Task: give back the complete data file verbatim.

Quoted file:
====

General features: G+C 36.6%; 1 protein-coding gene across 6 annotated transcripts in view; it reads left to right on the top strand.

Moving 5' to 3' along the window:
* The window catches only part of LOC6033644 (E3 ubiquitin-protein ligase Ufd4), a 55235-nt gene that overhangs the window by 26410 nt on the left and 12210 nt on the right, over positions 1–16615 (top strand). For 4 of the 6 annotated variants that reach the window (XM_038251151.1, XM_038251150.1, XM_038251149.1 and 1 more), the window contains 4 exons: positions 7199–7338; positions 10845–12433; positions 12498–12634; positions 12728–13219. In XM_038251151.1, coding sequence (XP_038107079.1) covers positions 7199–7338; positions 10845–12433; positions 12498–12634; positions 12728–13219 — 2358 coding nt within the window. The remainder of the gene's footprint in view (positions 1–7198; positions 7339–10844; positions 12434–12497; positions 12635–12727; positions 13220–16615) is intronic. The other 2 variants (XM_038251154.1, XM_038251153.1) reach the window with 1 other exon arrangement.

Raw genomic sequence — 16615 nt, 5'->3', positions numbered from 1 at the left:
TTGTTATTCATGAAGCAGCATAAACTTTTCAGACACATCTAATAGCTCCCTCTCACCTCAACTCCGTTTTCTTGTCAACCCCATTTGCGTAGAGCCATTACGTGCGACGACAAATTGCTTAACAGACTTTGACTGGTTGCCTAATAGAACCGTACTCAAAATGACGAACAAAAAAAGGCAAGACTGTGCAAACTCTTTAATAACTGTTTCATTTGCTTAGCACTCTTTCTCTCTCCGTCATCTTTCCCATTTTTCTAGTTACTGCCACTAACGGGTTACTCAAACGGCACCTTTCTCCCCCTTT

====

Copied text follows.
General features: G+C 36.6%; 1 protein-coding gene across 6 annotated transcripts in view; it reads left to right on the top strand.

Moving 5' to 3' along the window:
* The window catches only part of LOC6033644 (E3 ubiquitin-protein ligase Ufd4), a 55235-nt gene that overhangs the window by 26410 nt on the left and 12210 nt on the right, over positions 1–16615 (top strand). For 4 of the 6 annotated variants that reach the window (XM_038251151.1, XM_038251150.1, XM_038251149.1 and 1 more), the window contains 4 exons: positions 7199–7338; positions 10845–12433; positions 12498–12634; positions 12728–13219. In XM_038251151.1, coding sequence (XP_038107079.1) covers positions 7199–7338; positions 10845–12433; positions 12498–12634; positions 12728–13219 — 2358 coding nt within the window. The remainder of the gene's footprint in view (positions 1–7198; positions 7339–10844; positions 12434–12497; positions 12635–12727; positions 13220–16615) is intronic. The other 2 variants (XM_038251154.1, XM_038251153.1) reach the window with 1 other exon arrangement.

Raw genomic sequence — 16615 nt, 5'->3', positions numbered from 1 at the left:
TTGTTATTCATGAAGCAGCATAAACTTTTCAGACACATCTAATAGCTCCCTCTCACCTCAACTCCGTTTTCTTGTCAACCCCATTTGCGTAGAGCCATTACGTGCGACGACAAATTGCTTAACAGACTTTGACTGGTTGCCTAATAGAACCGTACTCAAAATGACGAACAAAAAAAGGCAAGACTGTGCAAACTCTTTAATAACTGTTTCATTTGCTTAGCACTCTTTCTCTCTCCGTCATCTTTCCCATTTTTCTAGTTACTGCCACTAACGGGTTACTCAAACGGCACCTTTCTCCCCCTTT